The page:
Are nightshade vegetables making your arthritis worse?
Posted Feb 01 2010 8:17pm
It was a casual snippet of conversation I overheard that reminded me: "You know, since I've been eating all those tomatoes and eggplants from our vegie harvest, my arthritis has played up dreadfully." It was then I remembered the old naturopathic theory that some vegetables can really affect some people who have arthritis.
But vegies are supposed to be good for you, right? Well, yes, but if you're sensitive to the naturally occurring chemicals in vegetables of the solanaceae family, your arthritis could indeed become worse when you eat them. Let me explain some more….
Whether its osteoarthritis or rheumatoid arthritis, the inflammation in your joint is what causes the redness, pain and swelling. Reduce the inflammation, and the pain reduces too.
Some people with arthritis find that they're actually very sensitive to the natural food chemicals produced by the solanaceae family of foods – that's tomatoes, potatoes, capsicum, eggplant, and chillis. (Tobacco's a member of this family too - but we all know that cigarettes aren't good for you anyway!) The solanaceae family is also known as the 'deadly nightshade' family with good reason – some of its members, like the herb belladonna, are literally poisonous to humans.
All foods contain natural chemicals that have evolved over millions of years – some developed to deter people and animals from eating them.
Although I wasn't able to locate any scientific research papers to support this old folk theory about foods of the solanaceae family and arthritis, substituting these vegetables with other vegetables for four weeks could be an easy way for you to discover whether the naturally occurring chemicals in this food family are affecting you.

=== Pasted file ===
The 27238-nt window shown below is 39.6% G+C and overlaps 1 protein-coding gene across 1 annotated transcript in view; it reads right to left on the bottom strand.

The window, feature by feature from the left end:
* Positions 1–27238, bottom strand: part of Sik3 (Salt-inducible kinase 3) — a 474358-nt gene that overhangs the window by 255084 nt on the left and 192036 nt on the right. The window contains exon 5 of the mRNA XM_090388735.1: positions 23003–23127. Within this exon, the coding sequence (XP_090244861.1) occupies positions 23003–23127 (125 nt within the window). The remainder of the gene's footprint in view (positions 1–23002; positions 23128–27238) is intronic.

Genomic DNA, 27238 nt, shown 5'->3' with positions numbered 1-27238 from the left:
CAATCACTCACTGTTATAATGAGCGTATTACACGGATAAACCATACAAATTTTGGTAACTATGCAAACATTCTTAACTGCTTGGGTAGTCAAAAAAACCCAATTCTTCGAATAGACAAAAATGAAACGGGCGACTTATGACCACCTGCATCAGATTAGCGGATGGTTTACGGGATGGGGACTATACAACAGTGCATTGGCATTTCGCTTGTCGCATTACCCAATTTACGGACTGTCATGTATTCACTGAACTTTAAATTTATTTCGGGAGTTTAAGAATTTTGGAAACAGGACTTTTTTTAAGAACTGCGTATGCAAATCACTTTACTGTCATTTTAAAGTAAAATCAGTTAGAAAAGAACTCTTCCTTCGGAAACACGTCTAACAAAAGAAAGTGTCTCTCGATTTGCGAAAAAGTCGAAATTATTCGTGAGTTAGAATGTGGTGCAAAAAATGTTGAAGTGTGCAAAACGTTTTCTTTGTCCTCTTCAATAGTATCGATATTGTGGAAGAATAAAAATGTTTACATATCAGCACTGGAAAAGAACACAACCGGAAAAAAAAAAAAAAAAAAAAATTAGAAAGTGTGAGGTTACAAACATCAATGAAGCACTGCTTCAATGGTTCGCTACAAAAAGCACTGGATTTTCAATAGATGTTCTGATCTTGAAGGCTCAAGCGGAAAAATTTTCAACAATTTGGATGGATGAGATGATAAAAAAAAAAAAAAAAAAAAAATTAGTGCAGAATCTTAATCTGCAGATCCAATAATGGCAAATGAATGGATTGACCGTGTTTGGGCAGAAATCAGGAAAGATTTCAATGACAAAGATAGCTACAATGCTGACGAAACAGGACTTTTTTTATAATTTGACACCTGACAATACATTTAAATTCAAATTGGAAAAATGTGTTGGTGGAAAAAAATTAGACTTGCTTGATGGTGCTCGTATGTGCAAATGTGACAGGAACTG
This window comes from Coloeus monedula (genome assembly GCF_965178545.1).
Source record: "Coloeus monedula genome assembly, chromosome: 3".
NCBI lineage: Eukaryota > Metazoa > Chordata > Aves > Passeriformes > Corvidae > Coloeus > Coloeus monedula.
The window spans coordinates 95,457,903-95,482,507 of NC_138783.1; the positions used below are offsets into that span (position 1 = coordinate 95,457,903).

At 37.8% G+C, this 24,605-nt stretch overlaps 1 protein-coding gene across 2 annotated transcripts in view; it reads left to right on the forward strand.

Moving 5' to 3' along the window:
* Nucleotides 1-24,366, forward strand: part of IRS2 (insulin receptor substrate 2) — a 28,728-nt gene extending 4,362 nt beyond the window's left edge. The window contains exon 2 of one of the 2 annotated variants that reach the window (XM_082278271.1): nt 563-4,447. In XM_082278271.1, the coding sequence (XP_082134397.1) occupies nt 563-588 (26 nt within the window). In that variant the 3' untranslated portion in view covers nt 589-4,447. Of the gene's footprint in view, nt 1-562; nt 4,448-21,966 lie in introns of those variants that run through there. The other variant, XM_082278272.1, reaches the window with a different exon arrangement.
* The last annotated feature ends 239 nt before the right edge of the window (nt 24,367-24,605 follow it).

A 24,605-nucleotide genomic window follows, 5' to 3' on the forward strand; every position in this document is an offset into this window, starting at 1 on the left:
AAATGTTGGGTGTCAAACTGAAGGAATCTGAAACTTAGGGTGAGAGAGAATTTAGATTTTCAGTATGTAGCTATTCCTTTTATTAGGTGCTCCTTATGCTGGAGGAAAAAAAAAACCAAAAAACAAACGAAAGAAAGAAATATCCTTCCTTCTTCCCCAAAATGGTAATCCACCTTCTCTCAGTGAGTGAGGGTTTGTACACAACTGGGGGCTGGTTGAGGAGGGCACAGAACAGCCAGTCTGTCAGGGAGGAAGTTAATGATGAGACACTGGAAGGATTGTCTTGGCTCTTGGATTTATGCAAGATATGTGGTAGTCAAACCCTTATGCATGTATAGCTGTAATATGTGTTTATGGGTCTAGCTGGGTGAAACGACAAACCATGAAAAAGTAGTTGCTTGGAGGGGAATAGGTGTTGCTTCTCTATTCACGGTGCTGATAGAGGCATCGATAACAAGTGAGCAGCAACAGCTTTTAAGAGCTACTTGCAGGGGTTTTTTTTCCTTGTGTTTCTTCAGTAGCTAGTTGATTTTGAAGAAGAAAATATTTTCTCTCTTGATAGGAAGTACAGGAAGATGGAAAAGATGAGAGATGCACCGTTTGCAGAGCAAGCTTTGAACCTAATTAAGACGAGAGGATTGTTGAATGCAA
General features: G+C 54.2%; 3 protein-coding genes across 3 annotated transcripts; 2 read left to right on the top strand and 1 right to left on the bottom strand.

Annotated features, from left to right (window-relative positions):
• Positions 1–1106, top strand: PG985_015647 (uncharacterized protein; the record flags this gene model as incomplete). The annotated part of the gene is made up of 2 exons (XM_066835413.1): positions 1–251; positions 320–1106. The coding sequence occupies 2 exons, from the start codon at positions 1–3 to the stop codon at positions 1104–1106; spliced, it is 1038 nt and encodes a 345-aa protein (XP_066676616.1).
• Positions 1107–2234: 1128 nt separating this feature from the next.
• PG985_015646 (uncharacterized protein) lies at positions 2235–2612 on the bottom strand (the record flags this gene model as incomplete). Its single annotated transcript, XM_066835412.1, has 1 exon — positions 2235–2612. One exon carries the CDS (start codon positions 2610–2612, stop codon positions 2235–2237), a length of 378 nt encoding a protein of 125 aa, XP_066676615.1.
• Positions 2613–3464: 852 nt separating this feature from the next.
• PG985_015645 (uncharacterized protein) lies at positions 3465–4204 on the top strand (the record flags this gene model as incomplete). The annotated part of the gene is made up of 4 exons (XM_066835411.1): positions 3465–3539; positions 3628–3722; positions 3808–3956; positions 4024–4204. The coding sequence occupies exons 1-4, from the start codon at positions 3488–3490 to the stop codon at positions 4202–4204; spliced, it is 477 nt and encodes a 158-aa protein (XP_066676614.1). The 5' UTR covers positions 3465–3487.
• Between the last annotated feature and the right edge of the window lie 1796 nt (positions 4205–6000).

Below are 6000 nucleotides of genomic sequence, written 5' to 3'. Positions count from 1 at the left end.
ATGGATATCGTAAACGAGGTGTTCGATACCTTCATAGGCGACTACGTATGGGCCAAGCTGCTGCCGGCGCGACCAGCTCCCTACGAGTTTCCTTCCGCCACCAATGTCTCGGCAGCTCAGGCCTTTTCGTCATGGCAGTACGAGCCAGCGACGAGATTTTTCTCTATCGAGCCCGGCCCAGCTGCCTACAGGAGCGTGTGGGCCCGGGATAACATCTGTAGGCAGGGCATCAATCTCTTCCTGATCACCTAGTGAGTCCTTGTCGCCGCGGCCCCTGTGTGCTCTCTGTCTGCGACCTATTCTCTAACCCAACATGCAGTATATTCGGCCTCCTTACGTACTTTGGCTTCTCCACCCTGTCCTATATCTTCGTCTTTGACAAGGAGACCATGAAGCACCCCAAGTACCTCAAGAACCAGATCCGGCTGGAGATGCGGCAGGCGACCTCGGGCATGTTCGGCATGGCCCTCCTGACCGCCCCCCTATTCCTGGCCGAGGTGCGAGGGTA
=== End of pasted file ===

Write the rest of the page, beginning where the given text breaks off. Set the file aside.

How to find out if you're affected....
If you decide to go ahead with this test, remember to be rigorous in avoiding any of the solanaceae vegetables listed above, as eating even just a little of the food during the testing period could trigger a reaction if you're sensitive. Before you start, draw a diagram and note the pain levels in each of your joints out of 10 (with 10 as the worst). Then at the end of the month pull out your original drawing and see if your pain levels have shifted while you stayed away from solanaceae foods.
Did your pain recede while you modified your diet? If so, have a chat with your health practitioner to check that you will remain well nourished even if you leave these foods out of your diet permanently.
What's been your experience? Join the discussion by leaving your comment below.